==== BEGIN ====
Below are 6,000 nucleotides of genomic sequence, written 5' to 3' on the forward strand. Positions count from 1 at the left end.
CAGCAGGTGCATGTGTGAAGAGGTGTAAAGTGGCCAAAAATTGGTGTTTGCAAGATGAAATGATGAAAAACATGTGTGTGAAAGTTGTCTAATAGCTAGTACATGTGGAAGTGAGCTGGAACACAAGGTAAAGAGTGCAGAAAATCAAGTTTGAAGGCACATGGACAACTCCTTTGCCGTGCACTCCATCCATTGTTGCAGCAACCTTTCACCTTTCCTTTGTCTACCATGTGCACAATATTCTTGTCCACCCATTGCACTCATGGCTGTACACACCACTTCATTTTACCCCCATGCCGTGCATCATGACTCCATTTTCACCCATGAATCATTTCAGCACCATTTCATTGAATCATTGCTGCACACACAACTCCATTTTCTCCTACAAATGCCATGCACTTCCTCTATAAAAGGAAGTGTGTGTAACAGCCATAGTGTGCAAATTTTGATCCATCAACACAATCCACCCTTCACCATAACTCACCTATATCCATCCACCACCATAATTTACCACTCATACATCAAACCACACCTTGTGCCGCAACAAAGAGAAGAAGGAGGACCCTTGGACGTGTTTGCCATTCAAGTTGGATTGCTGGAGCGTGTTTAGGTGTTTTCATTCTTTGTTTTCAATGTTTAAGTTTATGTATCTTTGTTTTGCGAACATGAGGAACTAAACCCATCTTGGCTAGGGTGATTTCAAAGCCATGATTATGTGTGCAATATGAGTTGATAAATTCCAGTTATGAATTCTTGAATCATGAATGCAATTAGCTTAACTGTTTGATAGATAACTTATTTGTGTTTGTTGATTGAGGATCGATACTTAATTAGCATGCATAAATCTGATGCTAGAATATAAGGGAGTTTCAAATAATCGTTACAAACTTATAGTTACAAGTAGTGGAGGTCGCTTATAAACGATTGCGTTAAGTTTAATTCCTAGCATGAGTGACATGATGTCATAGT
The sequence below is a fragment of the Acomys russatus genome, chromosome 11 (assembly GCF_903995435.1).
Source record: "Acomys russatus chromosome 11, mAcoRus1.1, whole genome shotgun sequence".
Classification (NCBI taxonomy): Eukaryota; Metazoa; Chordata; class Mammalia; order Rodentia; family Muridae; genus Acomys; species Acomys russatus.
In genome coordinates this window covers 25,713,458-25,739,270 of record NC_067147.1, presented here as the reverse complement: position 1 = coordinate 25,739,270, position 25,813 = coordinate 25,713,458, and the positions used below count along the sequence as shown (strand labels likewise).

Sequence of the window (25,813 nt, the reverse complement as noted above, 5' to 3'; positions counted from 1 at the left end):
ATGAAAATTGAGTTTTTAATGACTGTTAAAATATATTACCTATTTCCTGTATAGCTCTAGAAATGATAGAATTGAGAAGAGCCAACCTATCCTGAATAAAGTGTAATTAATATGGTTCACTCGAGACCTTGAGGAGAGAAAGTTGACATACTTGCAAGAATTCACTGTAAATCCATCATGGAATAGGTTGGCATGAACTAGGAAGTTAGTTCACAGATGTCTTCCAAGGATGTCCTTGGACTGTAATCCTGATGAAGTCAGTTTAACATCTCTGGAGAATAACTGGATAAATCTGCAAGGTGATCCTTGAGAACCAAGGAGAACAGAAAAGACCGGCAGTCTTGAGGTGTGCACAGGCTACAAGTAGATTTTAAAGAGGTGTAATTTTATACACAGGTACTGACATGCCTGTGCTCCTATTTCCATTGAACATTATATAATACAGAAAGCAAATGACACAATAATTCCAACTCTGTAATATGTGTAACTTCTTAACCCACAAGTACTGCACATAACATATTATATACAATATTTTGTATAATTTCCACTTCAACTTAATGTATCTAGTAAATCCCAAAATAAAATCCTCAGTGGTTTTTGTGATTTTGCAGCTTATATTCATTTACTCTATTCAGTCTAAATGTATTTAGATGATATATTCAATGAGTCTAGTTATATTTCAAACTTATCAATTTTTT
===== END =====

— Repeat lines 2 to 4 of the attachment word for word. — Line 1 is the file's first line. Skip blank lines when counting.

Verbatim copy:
CAGCAGGTGCATGTGTGAAGAGGTGTAAAGTGGCCAAAAATTGGTGTTTGCAAGATGAAATGATGAAAAACATGTGTGTGAAAGTTGTCTAATAGCTAGTACATGTGGAAGTGAGCTGGAACACAAGGTAAAGAGTGCAGAAAATCAAGTTTGAAGGCACATGGACAACTCCTTTGCCGTGCACTCCATCCATTGTTGCAGCAACCTTTCACCTTTCCTTTGTCTACCATGTGCACAATATTCTTGTCCACCCATTGCACTCATGGCTGTACACACCACTTCATTTTACCCCCATGCCGTGCATCATGACTCCATTTTCACCCATGAATCATTTCAGCACCATTTCATTGAATCATTGCTGCACACACAACTCCATTTTCTCCTACAAATGCCATGCACTTCCTCTATAAAAGGAAGTGTGTGTAACAGCCATAGTGTGCAAATTTTGATCCATCAACACAATCCACCCTTCACCATAACTCACCTATATCCATCCACCACCATAATTTACCACTCATACATCAAACCACACCTTGTGCCGCAACAAAGAGAAGAAGGAGGACCCTTGGACGTGTTTGCCATTCAAGTTGGATTGCTGGAGCGTGTTTAGGTGTTTTCATTCTTTGTTTTCAATGTTTAAGTTTATGTATCTTTGTTTTGCGAACATGAGGAACTAAACCCATCTTGGCTAGGGTGATTTCAAAGCCATGATTATGTGTGCAATATGAGTTGATAAATTCCAGTTATGAATTCTTGAATCATGAATGCAATTAGCTTAACTGTTTGATAGATAACTTATTTGTGTTTGTTGATTGAGGATCGATACTTAATTAGCATGCATAAATCTGATGCTAGAATATAAGGGAGTTTCAAATAATCGTTACAAACTTATAGTTACAAGTAGTGGAGGTCGCTTATAAACGATTGCGTTAAGTTTAATTCCTAGCATGAGTGACATGATGTCATAGT
The sequence below is a fragment of the Acomys russatus genome, chromosome 11 (assembly GCF_903995435.1).
Source record: "Acomys russatus chromosome 11, mAcoRus1.1, whole genome shotgun sequence".